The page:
• 16. Streaming SQL – Change in Rate of Service Errors SELECT STREAM ROWTIME, url, “numErrorsLastMinute”, » FROM ( » SELECT STREAM » ROWTIME, url, “numErrorsLastMinute”, » AVG(“numErrorsLastMinute”) OVER (PARTITION BY url RANGE INTERVAL ‟1′ MINUTE PRECEDING) » AS “avgErrorsPerMinute”, » STDDEV(“numErrorsLastMinute”) OVER (PARTITION BY url RANGE INTERVAL ‟1′ MINUTE PRECEDING) » AS “stdDevErrorsPerMinute” » FROM “ServiceRequestsPerMinute”) AS S WHERE S.”numErrorsLastMinute” > S.”avgErrorsPerMinute” + 2 * S.”stdDevErrorsPerMinute”; » Millions of records per second strea strea mstrea mstrea strea strea strea » Real-time Bollinger Bands Server mm Server strea Server Server mm Server strea Server m Server m strea m strea Server Server » Amazon EC2 m m Server Server16 Copyright © 2012 – Proprietary and Confidential Information of SQLstream Inc.
  • 17. Use Cases for S3 Data (Sensor x System x Service) » Sensor Data: » Location, Power, Temperature, Pressure, Speed, … » GPS and Mobile Devices, RFID » System Data: » Log files, Device records, SNMP MIBs » Service Data: » Usage log files, transactions, Internet, other » Industries & Applications: » Energy, Mining, Transportation, Manufacturing, Logistics, etc » Performance, Security, Compliance, and Fraud Monitoring » Error and Service Level Monitoring » Usage, Metering and SCADA17 Copyright © 2012 – Proprietary and Confidential Information of SQLstream Inc.
  • 18. Comparison of Big Data Processing Platforms Hadoop Hadoop style: data chunking coarse-grained dataflow Petabytes of stored data Batch processing Historical queries High Latency Streaming Millions of events per sec Stream processing Continuous queries Low latency Relational Streaming: DAGs of fine-grained dataflow18 Copyright © 2012 – Proprietary and Confidential Information of SQLstream Inc.
  • 19. Relational Streaming overlaying Hadoop » Relational Stream Processors co-located with Hadoop Servers to stream/re-stream local data » Combination performs Real-time and Historical processing: » Querying the future – Continuous ETL and Analytics (parallel pipelines) » Querying the past – Hadoop batch jobs on stored tuples (parallel batches) » Re-streaming and Re-querying (for example, scenario & sensitivity analyses) Select Project Join Agg Order Group Hadoop & Relational Streaming Server Split Map Combine Sort Reduce19 Copyright © 2012 – Proprietary and Confidential Information of SQLstream Inc.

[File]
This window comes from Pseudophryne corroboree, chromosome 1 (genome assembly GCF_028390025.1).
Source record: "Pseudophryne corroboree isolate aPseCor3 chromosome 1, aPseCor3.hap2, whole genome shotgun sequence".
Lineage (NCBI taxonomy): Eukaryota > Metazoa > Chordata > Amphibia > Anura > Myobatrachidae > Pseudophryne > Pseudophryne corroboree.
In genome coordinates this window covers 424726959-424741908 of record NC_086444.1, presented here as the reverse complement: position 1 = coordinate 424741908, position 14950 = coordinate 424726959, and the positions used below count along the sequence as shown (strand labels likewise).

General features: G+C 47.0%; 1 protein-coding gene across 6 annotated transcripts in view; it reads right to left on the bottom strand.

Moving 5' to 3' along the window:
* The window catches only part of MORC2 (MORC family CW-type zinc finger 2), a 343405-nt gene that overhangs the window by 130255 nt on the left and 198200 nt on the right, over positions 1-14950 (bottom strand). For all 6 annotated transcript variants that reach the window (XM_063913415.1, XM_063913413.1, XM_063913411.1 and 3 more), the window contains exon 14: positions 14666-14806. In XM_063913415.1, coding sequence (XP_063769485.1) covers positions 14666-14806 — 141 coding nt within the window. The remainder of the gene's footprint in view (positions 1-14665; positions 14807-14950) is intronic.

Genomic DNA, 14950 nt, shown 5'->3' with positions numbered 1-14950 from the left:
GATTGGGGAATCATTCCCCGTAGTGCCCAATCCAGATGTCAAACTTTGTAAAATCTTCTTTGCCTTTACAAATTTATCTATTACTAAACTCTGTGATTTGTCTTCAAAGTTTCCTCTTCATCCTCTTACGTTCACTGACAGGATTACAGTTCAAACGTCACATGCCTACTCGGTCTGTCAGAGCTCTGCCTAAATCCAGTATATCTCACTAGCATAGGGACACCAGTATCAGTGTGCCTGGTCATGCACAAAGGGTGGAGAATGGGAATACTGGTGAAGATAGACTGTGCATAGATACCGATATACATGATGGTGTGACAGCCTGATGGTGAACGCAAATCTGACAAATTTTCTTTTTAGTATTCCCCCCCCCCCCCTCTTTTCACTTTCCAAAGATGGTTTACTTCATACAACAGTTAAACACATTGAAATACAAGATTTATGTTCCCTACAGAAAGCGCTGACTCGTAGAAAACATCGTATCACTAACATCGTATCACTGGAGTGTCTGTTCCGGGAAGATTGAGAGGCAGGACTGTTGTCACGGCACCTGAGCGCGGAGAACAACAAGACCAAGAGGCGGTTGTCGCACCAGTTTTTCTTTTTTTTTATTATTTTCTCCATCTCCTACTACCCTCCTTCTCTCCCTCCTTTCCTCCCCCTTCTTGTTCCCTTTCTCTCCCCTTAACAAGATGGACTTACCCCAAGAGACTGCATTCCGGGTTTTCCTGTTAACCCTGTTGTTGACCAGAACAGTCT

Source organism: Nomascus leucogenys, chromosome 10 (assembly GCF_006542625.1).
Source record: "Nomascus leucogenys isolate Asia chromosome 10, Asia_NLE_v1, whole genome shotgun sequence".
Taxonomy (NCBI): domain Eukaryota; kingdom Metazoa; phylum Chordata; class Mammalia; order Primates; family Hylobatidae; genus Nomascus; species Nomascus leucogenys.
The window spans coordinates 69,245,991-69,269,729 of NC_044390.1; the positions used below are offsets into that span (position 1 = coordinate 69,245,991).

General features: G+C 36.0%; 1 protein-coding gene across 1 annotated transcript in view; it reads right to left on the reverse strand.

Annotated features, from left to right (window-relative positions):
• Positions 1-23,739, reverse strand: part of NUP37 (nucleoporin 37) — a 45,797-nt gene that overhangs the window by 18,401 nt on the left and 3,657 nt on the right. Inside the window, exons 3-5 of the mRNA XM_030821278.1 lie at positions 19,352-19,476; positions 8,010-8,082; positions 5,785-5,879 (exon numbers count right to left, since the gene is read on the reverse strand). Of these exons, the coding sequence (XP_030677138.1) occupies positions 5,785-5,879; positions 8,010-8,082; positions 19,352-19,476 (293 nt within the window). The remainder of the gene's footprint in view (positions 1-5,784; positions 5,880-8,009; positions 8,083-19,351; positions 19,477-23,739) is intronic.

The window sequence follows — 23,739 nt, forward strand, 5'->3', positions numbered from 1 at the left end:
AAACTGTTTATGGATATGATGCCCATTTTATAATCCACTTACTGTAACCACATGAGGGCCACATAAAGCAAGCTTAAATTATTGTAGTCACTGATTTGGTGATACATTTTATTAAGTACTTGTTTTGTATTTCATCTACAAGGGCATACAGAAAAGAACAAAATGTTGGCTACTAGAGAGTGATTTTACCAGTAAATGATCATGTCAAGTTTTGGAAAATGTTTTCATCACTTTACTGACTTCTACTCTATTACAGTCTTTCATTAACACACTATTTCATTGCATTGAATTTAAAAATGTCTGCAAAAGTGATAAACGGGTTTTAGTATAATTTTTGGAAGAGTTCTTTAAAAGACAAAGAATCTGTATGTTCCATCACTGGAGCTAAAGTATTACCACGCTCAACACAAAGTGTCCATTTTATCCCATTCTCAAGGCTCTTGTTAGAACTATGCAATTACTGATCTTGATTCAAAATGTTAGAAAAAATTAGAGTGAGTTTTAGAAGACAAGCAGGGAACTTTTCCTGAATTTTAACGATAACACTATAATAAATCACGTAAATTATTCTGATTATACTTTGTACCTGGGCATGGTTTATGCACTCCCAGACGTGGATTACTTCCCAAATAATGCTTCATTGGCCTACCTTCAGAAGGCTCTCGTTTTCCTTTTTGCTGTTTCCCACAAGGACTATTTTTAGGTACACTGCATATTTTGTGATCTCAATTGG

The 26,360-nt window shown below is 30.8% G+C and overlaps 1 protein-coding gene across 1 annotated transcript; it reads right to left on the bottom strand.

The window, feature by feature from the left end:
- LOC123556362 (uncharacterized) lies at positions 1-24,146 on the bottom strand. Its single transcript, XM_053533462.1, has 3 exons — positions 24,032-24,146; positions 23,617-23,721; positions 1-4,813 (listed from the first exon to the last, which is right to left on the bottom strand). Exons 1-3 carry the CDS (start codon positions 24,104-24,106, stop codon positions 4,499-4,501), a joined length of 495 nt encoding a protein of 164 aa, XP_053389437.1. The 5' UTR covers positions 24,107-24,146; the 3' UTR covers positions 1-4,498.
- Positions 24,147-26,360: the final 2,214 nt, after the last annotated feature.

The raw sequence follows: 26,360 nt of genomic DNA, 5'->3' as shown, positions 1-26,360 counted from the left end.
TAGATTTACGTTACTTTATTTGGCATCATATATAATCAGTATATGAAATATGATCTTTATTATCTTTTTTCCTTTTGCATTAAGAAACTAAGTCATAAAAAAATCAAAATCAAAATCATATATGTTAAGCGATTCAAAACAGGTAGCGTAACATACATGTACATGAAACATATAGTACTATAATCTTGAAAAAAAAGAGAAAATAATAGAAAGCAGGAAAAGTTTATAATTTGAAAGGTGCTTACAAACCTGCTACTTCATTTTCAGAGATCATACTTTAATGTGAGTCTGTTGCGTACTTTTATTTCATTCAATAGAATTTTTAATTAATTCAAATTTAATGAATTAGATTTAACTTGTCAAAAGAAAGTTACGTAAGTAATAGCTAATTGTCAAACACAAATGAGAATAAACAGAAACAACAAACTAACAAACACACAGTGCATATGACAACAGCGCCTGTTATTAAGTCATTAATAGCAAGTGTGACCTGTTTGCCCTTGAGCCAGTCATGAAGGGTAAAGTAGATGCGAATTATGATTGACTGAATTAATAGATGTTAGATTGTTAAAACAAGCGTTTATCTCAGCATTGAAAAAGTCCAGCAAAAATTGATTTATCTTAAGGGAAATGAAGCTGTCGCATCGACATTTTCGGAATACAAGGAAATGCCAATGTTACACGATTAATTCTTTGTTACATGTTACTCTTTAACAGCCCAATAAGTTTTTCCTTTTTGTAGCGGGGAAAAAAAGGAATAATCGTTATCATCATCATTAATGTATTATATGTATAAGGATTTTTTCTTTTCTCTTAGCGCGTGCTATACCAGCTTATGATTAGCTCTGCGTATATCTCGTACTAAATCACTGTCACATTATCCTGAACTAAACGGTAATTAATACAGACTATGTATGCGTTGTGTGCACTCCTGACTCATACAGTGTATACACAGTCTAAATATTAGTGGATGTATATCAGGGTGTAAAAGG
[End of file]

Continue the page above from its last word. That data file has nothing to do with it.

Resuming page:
• 20. Relational Streaming: A new data management quadrant High-level Declarative Language & Operation Data Relational Warehouses Streaming Historical analysis Continuous analysis Periodic batches Real-time processing Hadoop Messaging Big Data Middleware Low-level Procedural Language & Operation20 Copyright © 2012 – Proprietary and Confidential Information of SQLstream Inc.
  • 21. Query the Future Real-time Analysis Process, analyze, and react – all in real-time. Parallel Processing Parallel processing made easy, auto-optimized, massive scale. RT Data Integration Continuous, real-time data integration: • Give each app the view of data and format it needs • Share all your data in real-time with all your apps • Perform Continuous ETL and Data Integration Relational Streaming – the Next Wave of Big Data.21 Copyright © 2012 – Proprietary and Confidential Information of SQLstream Inc. Confidential and Trade Secret SQLstream Inc. © 2012
  • 22. Real-time Control in a Big Data WorldSensors Expo, 2012Presenter: Damian Black, SQLstream CEOCopyright © 2012 – Proprietary and Confidential Information of SQLstream Inc.